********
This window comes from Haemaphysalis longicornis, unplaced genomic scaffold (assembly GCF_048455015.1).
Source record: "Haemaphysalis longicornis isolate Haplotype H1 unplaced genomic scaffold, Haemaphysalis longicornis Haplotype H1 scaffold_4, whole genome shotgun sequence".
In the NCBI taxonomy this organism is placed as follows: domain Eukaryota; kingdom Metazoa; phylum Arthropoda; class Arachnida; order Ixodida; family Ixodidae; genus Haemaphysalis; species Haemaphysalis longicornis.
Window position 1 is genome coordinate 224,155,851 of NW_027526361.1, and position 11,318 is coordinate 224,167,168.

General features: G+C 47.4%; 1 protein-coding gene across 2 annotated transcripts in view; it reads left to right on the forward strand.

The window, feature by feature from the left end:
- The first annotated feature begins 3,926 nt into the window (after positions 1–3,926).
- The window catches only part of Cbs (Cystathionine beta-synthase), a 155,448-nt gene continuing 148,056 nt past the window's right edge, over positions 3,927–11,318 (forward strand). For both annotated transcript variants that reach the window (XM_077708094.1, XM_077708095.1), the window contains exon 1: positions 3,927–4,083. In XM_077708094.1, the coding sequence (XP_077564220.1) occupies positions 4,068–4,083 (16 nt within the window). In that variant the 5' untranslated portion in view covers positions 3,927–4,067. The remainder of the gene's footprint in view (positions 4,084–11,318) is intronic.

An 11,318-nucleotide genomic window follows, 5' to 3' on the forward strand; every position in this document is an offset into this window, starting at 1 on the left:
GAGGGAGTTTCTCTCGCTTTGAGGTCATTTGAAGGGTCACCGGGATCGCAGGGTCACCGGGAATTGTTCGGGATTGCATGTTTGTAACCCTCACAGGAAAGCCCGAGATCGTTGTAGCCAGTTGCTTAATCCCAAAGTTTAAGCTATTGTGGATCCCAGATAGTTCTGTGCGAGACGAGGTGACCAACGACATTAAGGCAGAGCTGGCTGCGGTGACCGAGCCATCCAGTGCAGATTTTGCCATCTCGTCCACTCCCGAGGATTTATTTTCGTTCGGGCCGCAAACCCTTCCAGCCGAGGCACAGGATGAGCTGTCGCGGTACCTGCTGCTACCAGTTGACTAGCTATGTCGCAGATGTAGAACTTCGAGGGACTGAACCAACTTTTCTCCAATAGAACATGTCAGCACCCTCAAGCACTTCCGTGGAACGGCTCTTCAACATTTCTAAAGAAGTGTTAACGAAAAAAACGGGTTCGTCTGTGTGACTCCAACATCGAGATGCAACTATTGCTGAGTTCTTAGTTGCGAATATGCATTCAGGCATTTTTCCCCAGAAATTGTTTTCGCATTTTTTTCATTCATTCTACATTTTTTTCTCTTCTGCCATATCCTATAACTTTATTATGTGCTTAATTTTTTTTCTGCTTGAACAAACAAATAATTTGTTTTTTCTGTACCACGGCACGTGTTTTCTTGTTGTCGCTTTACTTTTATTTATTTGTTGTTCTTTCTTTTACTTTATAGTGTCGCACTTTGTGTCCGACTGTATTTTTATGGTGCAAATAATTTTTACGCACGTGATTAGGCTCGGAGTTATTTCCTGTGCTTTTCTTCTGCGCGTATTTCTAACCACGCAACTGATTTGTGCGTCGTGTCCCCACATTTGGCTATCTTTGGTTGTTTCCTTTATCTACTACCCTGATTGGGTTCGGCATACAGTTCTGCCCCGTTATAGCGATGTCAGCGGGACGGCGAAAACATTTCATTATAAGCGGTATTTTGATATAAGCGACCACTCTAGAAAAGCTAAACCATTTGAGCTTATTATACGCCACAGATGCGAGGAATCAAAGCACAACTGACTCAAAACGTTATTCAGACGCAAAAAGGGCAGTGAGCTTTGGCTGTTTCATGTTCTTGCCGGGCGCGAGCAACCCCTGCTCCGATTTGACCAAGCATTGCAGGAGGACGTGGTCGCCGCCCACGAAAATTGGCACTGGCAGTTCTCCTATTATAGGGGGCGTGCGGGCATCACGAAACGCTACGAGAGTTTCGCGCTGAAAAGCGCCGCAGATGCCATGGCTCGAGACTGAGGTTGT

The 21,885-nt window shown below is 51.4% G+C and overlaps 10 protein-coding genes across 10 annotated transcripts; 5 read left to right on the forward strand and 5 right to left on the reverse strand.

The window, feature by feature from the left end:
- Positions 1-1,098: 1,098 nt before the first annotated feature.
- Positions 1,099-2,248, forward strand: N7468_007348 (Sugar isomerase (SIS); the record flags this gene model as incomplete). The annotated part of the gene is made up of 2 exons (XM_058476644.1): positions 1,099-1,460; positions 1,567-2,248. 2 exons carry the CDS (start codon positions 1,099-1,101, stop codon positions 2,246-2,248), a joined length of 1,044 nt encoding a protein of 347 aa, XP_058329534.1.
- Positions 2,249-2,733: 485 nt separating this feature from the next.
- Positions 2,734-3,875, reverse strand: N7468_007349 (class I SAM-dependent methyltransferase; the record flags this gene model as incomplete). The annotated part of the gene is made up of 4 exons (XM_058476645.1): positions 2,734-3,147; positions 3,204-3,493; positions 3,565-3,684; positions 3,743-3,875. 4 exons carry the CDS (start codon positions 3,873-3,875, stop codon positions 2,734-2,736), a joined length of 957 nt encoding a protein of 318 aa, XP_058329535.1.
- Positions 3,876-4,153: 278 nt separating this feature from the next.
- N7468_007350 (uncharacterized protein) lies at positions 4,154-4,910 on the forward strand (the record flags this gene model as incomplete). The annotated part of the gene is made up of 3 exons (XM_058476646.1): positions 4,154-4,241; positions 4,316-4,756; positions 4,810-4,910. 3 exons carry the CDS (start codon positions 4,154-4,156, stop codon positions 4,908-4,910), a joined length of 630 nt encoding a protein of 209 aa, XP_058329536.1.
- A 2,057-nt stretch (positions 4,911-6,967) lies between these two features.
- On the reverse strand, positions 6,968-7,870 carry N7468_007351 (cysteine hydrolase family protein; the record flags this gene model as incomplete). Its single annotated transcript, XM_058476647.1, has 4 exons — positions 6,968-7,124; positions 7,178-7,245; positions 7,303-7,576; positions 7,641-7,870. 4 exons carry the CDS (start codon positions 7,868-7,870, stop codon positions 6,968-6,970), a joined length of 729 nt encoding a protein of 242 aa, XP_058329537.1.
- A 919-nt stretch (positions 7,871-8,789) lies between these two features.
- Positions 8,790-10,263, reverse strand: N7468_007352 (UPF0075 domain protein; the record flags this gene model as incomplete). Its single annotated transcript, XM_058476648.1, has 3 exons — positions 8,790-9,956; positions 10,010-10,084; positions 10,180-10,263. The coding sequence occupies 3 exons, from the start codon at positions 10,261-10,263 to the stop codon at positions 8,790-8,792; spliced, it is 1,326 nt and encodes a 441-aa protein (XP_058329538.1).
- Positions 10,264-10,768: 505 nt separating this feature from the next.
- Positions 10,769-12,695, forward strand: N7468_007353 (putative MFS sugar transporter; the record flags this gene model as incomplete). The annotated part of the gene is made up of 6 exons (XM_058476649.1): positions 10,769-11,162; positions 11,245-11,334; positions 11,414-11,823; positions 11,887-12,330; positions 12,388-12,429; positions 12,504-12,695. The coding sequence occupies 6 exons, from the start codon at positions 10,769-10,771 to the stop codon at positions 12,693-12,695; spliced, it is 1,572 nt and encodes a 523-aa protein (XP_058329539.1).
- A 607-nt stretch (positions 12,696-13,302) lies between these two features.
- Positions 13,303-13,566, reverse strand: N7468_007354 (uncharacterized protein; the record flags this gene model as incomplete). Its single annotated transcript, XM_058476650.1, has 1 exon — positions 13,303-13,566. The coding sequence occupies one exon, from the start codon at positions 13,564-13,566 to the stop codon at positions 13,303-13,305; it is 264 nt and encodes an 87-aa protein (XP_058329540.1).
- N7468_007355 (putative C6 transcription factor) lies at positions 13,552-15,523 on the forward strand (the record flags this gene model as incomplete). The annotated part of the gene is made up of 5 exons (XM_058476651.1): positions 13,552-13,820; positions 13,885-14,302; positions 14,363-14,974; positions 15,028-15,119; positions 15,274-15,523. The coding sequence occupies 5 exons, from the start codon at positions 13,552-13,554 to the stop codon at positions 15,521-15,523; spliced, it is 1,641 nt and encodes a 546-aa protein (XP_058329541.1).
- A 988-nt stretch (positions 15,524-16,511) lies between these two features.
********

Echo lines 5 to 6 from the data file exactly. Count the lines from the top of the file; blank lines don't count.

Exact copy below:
General features: G+C 47.4%; 1 protein-coding gene across 2 annotated transcripts in view; it reads left to right on the forward strand.

The window, feature by feature from the left end: